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Ilya Somin applauds Yale Law School Dean Heather Gerken’s embrace of federalism.

The indispensable Institute for Justice weighs in again against the banana-republic practice of civil asset forfeiture.

Speaking of civil asset forfeiture, Justice Clarence Thomas is unlikely to be a fan of Attorney General Jeff Sessions’s obscene expansion of this heinous abuse of power.

Here are the highlights of my recent “Ask Me Anything” sponsored by the Foundation for Economic Education.

My Mercatus Center colleague Dan Griswold explains that free trade means that the right stuff will be made in America.  A slice:

The issue is not whether we make stuff in America, but what kind of stuff. Do we make more of what Americans enjoy a special advantage in making? That’s what international trade allows us to do. Or do we make more of the stuff that does not play to our strengths, such as furniture, clothing, shoes, or mass market TV sets?

Also from Dan Griswold is his support for Ivanka Trump’s practice of sourcing her clothing in Ethiopia.

Radley Balko argues correctly that public-choice scholarship supplies important keys to those who wish to understand the actual operations of the criminal-justice system.

Here’s a Cato Daily Podcast in which Caleb Brown talks with the deeply knowledgeable Phil Magness about Nancy MacLean’s fictional book, Democracy in Chains.

Bob Higgs dispenses with Nancy MacLean’s ludicrous argument that public-choice analysis is the fruit or tool of a racist scheme to impose oligarchy.  A slice:

The claim that public choice analysis is intended to, or actually does, assist the rich in dominating the poor, or the capitalists in dominating the workers, or the whites in dominating the blacks cannot be made in good faith by anyone who has the slightest familiarity with public choice analysis. Questions posed in these forms are simply not component parts of public choice analysis. Nor were they among the concerns of James Buchanan, one of the leading founders of modern public choice analysis. Buchanan’s principal concern pertained to the use of constitutional restrictions that would, to the maximum feasible extent, allow each individual’s preferences to be registered in the political process and prevent special interests and the state itself from overriding the rights and interests of those with the least voice in the process.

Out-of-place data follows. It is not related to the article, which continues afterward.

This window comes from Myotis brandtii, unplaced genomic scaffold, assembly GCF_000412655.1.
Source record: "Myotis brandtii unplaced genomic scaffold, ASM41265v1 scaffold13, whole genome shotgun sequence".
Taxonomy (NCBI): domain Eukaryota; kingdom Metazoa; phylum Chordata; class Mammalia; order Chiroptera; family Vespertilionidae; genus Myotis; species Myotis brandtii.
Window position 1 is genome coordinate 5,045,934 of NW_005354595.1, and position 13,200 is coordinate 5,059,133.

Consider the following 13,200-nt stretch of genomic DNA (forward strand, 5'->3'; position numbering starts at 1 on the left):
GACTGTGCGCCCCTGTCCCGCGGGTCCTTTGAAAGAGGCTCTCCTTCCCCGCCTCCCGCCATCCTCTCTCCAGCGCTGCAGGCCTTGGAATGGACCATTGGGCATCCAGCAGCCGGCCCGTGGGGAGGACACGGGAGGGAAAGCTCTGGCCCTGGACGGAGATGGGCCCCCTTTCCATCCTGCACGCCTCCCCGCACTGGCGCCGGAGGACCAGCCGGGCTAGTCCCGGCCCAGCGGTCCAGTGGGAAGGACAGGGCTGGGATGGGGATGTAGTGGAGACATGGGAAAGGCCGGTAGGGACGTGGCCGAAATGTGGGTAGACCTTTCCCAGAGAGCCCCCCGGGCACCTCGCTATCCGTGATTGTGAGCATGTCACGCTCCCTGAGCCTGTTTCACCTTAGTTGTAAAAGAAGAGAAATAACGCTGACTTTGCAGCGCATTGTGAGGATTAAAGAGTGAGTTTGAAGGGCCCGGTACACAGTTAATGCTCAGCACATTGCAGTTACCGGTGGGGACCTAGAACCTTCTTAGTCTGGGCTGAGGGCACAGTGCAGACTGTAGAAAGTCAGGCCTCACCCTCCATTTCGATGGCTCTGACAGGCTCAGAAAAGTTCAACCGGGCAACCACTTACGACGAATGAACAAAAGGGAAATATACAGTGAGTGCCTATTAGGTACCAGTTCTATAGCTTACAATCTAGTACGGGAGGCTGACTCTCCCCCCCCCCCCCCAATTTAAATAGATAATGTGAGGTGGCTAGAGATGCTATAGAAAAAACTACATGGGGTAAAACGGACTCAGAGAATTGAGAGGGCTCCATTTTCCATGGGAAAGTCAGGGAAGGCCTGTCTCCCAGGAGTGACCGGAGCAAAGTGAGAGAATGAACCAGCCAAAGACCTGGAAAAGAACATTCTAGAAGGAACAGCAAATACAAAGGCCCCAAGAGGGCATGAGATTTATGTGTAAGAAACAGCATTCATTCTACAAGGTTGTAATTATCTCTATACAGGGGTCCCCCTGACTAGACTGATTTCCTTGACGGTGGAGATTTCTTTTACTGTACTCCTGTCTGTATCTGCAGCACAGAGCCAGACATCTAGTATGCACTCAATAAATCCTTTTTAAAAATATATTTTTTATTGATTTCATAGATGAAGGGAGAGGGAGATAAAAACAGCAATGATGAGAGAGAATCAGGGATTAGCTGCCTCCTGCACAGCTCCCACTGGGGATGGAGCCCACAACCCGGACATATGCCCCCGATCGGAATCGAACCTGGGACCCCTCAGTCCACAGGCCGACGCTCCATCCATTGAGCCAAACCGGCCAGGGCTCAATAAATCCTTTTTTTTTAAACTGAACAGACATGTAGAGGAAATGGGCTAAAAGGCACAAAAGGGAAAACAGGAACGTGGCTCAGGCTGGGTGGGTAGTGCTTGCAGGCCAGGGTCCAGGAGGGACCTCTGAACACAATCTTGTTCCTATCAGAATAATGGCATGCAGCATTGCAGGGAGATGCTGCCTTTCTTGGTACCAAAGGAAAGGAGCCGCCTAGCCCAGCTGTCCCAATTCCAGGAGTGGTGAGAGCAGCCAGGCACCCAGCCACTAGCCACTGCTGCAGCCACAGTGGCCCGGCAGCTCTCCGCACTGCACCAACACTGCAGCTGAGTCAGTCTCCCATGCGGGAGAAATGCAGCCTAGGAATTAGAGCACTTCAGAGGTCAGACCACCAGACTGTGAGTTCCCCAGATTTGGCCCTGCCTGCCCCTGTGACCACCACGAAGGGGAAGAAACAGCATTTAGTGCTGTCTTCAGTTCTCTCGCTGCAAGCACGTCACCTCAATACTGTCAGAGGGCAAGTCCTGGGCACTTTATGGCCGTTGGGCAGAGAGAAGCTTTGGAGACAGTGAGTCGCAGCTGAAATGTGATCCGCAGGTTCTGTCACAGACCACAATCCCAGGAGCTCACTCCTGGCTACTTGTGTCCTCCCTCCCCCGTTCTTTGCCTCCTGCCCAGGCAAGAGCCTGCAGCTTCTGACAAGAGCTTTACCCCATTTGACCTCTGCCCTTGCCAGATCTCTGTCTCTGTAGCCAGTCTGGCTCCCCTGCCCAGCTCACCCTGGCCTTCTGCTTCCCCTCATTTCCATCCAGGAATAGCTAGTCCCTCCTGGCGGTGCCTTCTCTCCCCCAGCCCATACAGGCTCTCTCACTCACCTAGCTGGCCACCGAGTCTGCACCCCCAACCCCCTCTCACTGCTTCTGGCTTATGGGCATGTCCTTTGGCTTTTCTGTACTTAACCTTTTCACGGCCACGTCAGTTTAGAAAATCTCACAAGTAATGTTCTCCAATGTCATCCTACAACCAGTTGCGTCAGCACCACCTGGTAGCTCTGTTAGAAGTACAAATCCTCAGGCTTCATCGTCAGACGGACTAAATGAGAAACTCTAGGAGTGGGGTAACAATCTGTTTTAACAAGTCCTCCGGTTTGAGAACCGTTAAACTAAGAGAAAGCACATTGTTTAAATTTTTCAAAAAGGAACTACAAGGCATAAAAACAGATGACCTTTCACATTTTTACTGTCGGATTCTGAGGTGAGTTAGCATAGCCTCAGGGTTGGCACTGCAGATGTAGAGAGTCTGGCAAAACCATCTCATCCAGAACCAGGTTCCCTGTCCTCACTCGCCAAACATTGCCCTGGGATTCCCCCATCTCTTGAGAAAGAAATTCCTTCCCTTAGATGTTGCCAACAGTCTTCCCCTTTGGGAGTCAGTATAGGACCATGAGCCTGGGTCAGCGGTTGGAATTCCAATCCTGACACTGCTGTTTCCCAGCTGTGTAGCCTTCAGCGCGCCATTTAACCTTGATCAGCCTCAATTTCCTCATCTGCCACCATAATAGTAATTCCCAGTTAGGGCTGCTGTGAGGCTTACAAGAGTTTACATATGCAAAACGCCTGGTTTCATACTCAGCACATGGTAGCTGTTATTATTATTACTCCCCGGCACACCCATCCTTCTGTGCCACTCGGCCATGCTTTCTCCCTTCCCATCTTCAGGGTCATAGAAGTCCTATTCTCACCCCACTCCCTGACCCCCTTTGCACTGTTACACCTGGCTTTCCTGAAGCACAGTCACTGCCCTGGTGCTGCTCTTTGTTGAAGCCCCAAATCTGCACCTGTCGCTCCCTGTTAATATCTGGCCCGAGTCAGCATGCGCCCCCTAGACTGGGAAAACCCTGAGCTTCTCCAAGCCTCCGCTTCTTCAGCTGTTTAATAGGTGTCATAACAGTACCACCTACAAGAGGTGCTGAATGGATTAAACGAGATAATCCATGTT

Progressives who do not understand public choice analysis (and indeed object to it on principle) seek to force it into the Procrustean bed of quasi-Marxist class-struggle analysis—you know, capitalists versus the oppressed working class as a whole—or into a quasi-Marxist multiculturalist framework in which privileged straight white men as a whole oppress women and members of ethnic and sexual-preference minorities as a whole. These aggregations are so coarse that they invite the mockery of informed people, and they certainly cannot be sustained by systematic research of the kind one finds in the pages of Public Choice and related peer-reviewed journals.

Nancy MacLean’s thesis that James Buchanan and his comrades in the development of public choice analysis sought to subvert democracy and put in its place a racist oligarchy at the behest of evil billionaires is too ludicrous to take seriously.